States including Michigan, Minnesota, Louisiana and more have been working on and launching integrated benefits projects. With the availability of significant funding to modernize benefits programs from the American Rescue Plan, even more states could follow. But state-administered benefits are typically funded and regulated through federal agencies. That means that states looking to integrate benefits must navigate differing, and at times contradictory, funding and compliance requirements decided at the federal level.
For example, the Centers for Medicaid & Medicare Services (CMS) funds Medicaid while the Food and Nutrition Services (FNS) funds SNAP; any state looking to offer applicants a single integrated application must account for both CMS and FNS application requirements. Oftentimes, these requirements are open to interpretation by the person charged with reviewing this work, such as a regional FNS officer. This can lead to even more confusion or inaccuracies when it comes to complying with federal requirements.
“The requirements for FNS and CMS were the drivers of the detailed requirements that the benefit application question flows had to meet,” said Recic, adding the example of differing requirements for whether an application must show privacy notices or disclaimers. “Many times, the requirements of each entity were in conflict, which presented a unique situation that had to be navigated.”
This and other related issues that impact how states interpret and implement federal agency requirements were outlined in a recent report by the Beeck Center. “There are much-needed ongoing efforts to use human-centered design for improving single and multi-benefit applications and eligibility screening,” the report states. “However, the inherent complexity remains even as the service delivery improves, since the rules that govern the benefits are complex.”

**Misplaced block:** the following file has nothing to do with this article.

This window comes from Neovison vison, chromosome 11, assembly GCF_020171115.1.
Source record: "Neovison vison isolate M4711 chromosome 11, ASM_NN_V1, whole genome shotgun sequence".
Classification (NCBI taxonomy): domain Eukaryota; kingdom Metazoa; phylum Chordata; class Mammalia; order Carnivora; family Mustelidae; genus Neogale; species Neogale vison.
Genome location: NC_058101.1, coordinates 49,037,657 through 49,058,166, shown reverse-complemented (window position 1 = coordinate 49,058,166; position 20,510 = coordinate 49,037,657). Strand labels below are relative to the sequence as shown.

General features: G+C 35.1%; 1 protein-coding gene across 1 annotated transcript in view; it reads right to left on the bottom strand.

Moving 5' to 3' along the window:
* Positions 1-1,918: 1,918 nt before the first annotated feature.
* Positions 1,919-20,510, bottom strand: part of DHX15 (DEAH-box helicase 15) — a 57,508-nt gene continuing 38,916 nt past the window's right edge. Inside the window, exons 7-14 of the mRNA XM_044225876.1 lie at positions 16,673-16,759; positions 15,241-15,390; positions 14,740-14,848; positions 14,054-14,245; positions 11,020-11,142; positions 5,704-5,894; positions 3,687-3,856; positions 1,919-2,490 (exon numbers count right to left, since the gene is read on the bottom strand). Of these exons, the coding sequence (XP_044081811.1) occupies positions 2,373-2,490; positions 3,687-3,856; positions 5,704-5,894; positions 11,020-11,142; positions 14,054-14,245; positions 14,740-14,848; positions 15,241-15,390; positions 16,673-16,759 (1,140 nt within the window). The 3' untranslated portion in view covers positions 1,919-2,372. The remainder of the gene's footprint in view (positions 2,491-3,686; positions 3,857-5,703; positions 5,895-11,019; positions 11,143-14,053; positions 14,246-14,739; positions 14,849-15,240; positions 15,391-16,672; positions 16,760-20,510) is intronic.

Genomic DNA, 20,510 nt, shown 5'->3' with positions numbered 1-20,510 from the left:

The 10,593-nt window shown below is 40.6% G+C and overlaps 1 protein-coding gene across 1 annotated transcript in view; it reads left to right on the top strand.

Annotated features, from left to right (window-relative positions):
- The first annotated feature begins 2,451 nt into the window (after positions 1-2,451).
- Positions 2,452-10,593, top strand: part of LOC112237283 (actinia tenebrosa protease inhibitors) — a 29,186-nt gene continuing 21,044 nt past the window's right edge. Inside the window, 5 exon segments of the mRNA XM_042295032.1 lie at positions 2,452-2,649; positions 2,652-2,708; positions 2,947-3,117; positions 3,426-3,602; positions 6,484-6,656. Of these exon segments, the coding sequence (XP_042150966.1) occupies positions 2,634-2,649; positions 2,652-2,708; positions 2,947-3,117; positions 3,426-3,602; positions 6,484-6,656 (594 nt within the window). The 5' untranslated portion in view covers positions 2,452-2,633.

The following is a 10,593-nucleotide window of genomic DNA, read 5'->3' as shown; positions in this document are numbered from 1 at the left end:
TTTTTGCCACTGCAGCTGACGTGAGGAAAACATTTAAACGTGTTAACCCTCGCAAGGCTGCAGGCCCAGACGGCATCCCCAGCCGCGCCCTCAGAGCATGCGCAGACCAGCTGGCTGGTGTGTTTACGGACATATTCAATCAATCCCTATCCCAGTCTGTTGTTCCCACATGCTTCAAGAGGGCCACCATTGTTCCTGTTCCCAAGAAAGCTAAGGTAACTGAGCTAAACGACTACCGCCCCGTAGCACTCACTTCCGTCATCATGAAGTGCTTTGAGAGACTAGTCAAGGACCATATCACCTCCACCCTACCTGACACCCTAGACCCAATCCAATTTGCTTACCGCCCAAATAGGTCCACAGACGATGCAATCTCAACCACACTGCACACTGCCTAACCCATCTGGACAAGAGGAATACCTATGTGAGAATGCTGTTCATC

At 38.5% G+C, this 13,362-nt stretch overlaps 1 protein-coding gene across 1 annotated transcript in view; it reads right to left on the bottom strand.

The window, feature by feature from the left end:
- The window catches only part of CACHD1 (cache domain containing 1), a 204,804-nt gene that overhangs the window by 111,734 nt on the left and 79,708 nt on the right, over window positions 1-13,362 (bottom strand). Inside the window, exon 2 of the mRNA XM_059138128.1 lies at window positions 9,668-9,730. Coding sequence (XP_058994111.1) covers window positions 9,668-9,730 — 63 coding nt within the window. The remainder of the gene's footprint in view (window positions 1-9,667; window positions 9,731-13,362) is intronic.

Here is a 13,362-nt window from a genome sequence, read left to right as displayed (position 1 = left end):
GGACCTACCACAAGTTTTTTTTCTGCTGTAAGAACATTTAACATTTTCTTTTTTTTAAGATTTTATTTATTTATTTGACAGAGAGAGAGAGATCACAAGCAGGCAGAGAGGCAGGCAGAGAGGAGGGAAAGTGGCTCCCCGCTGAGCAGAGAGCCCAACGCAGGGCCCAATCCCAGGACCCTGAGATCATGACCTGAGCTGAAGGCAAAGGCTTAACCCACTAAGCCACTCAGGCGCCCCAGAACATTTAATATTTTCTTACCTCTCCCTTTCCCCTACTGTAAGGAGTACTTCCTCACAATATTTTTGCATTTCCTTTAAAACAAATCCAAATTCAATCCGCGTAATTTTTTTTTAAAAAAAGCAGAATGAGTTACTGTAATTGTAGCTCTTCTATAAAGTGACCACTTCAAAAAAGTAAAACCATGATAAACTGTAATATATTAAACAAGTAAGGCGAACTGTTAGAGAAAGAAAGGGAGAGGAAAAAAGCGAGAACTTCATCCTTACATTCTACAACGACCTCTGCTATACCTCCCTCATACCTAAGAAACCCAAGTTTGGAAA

What we encountered integrating benefits in Nebraska and Vermont
In our work integrating benefits in Nebraska and Vermont, we mapped the requirements from both the Food and Nutrition Service (FNS), which runs SNAP and WIC, and the Centers for Medicare & Medicaid Services (CMS), which runs Medicaid, Medicare, and Healthcare.gov, in order to build enrollment tools that accommodate both. That’s when FNS and CMS’s differing application requirements became an obstacle.
For example, both FNS and CMS share a requirement that the only information necessary to apply for certain benefits are name, address, and contact information – sometimes called a “minimal submit” or "quick submit" requirement. But if an applicant submits more information in their application, FNS will accept whatever else they fill in. CMS will require the applicant to then fill out all the remaining required information in order to submit the application.
That means an applicant applying to Medicaid through CMS who fills in their name, address, and contact info, but also enters in their household size, will not be able to submit unless they track down and enter in everything else that the application requires. This can be a burdensome process for the applicant that might require tracking down unknown or hard to find information, despite the fact that only those three pieces of information are actually required to get an application in the door.
We experienced this while working with the state of Nebraska, where we helped to design an Integrated Benefits portal, launched in 2022. Nebraska’s Integrated Benefits portal is a single place to log in and apply for, and eventually manage their enrollment in all income-based benefits programs provided by the state. Through this work, we discovered that FNS and CMS applications had distinct submission requirements that not only created an unnecessarily complicated experiences for applicants, but created a challenge for designers working to integrate these applications. (It’s also important to note that while minimal submit requirements might make it easier for applicants to get an application started, they create additional burdens for state agencies down the line who then must spend time contacting applicants for the rest of the required information.)